With one sentence, my son broke my heart.
He said, “I’m going to take off my gloves, because it’s the last time I’m going to hold Shadow and feel how soft he is.”
Our rabbit passed away in the morning about a week ago. Two weeks of sickness took its toll. He grew weak and thin even though we gave him food and water by a syringe. After the first week, Shadow rarely moved. On the last day, he would fall over, unable to get back up. We had an emergency appointment with the vet scheduled for that afternoon, because the treatment was not helping.
We talked with the kids all along. “We’re doing our best, but this isn’t looking good.”
I hurried home for lunch when I could break free from briefings and meetings. I didn’t even cancel the vet appointment–not because I didn’t believe my wife and son’s ability to figure out that Shadow had passed, but because I didn’t want to accept it yet.
I spent ten or fifteen minutes digging a deep hole in the long grass that was Shadow’s favorite place to hide when he would hop around the fenced yard.
And as I dug, and as Jonathan held his rabbit close, we talked. Jonathan said, “I don’t want to get another rabbit for a long time,” and I think we both knew he was really saying, “I don’t want this pain again.”
Rather than simply grieve the loss, we remembered with joy the fun moments we shared with the rabbit. Once, Jonathan forgot Shadow in the yard. I hurried outside hoping he hadn’t squeezed through a gap in the fence, but Shadow was nowhere to be seen… until two black ears popped up within a thick patch of grass. Maybe it was time to mow!
Shadow would jump sometimes and thump the ground, changing direction in mid-air. When we first got him and took him out in the yard, it took Jonathan and his friend a good half an hour to finally catch Shadow and put him back in his pen.
It touched my heart to hear Jonathan laugh in spite of tears.
We also took comfort that Shadow no longer suffered. Watching him wither away was painful.
Jonathan and I both spent hours trying to care for Shadow as he grew ill. The vet gave us something like baby cereal for rabbits, and it would clump up in the syringe we used to feed Shadow. Squeezing hard enough to get the food out without putting pressure on our weak bunny’s face was a difficult challenge. We held a sort of vigil for two weeks, hoping our efforts helped.
But Shadow still passed away.
I thought about how Jonathan must be feeling, and I thought of King David in the Bible.
Quick recap: David sinned, sleeping with Bathsheba and getting her pregnant. Once that happened, David tried to trick her husband into thinking it was his child. When that failed, David coordinated for the husband to be killed in battle. God sent Nathan to call David out for the sin, and David repented. But Nathan also promised that the child of that union would die as a result of the sin.
The child grew ill. David fasted, forsaking food and drink. He lay on the floor, inquiring of God on behalf of the son. His servants tried to pick him up, tried to give him food… and he rejected their offers. This lasted a week.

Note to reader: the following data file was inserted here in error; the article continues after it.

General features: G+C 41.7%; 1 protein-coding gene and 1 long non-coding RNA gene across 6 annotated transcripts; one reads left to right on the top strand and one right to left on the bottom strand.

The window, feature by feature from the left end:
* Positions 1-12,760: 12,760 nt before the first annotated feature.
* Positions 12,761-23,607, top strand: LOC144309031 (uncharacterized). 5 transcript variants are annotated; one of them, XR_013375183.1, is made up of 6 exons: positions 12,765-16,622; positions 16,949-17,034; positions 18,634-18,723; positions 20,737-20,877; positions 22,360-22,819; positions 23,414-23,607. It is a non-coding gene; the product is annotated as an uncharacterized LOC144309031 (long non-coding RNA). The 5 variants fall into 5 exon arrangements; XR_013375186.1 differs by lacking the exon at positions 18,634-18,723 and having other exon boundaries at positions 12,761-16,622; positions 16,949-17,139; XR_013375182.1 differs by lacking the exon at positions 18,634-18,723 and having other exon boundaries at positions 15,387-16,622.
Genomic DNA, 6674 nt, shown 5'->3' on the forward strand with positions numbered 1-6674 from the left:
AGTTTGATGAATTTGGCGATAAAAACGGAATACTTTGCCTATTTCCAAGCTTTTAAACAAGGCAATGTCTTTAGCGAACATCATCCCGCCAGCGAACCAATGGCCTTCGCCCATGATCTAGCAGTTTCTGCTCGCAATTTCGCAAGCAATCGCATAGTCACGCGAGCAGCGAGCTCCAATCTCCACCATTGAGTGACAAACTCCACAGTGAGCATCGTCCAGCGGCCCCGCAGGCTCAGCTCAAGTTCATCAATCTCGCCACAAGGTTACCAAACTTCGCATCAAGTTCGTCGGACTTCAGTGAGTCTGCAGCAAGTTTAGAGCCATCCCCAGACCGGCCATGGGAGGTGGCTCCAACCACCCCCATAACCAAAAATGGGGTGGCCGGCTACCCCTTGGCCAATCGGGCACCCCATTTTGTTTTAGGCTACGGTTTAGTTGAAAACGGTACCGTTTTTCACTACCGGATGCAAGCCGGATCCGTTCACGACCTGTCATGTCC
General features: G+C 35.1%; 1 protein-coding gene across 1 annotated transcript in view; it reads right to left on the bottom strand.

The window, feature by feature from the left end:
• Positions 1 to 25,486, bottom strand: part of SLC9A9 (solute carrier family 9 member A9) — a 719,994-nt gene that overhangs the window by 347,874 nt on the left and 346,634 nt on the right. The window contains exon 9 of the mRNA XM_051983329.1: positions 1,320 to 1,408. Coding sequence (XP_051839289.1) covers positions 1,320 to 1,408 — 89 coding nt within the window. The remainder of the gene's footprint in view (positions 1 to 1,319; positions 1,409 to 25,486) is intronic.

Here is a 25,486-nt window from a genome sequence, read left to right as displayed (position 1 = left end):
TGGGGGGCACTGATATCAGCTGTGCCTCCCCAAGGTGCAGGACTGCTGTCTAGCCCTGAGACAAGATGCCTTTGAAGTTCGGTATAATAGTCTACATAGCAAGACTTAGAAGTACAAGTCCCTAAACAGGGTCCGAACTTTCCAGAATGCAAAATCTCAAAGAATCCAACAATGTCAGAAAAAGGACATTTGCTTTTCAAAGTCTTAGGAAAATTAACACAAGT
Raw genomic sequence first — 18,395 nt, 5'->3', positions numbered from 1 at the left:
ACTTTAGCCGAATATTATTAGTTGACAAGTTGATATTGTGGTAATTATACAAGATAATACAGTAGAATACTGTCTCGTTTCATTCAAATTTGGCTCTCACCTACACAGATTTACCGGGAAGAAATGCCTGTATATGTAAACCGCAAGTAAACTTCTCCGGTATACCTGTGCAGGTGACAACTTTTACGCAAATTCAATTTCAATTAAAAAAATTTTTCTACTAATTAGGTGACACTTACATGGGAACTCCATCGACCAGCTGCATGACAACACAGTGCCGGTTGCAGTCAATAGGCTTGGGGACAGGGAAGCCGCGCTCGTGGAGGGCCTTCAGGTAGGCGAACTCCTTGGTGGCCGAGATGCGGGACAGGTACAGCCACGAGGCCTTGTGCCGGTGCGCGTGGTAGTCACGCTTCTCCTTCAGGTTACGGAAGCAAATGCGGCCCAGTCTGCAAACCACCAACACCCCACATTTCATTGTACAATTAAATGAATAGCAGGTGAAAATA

Then the child died.
The servants grew worried. If David took the sickness hard, how would he take this news?
…David said to his servants, “Is the child dead?” And they said, “He is dead.” So David arose from the ground, washed, anointed himself, and changed his clothes; and he came into the house of the Lord and worshiped…(2 Samuel 12:19, 20 NASB)
They questioned him about his actions, and he replied, “I thought perhaps God might have mercy on the child. Now that the child is gone, why should I fast? He will not return to me, but I will go to him.”
It called to mind Job’s profound response to all his suffering: The Lord gives, and the Lord takes away. Blessed be the name of the Lord. (Job 1:21)
Matt and Beth Redman wrote the song “Blessed Be Your Name” in response to both their personal hardships and the terrorist attack on September 11th. Their concern was that the church lacked songs for expressing faith in God when times are hard and things don’t go our way. They looked at Job’s responses, and how he asked “Shall we accept good from the Lord and not accept adversity?”
So this became our song, out there in the lawn. As we laid Shadow in the grave, I started to sing Blessed Be Your Name.
I cannot imagine the sorrow and suffering of a parent who loses a child, or of a spouse losing their other half. There’s a reason the best advice is to simply be there with them in their grief, to listen, to say nothing.
Even with our relatively insignificant loss, it was still very difficult to sing the second verse.
Blessed be Your Name,
When the sun’s shining down on me
When the world’s all as it should be
Blessed be Your Name.
Blessed be Your Name
On the road marked with suffering
Though there’s pain in the offering
Blessed be Your Name.
It’s hard to look at difficulties or loss and still say “every blessing You pour out, I’ll turn back to praise. And when the darkness closes in, Lord, still I will say blessed be Your name.”
But being a worship leader is more than singing on stage for the congregation, convincing people to clap or raise their voices to a popular tune. It’s demonstrating worship, even for our little congregation of the two of us, responding to God no matter the situation.
Sometimes leading worship means showing others how to worship when it hurts.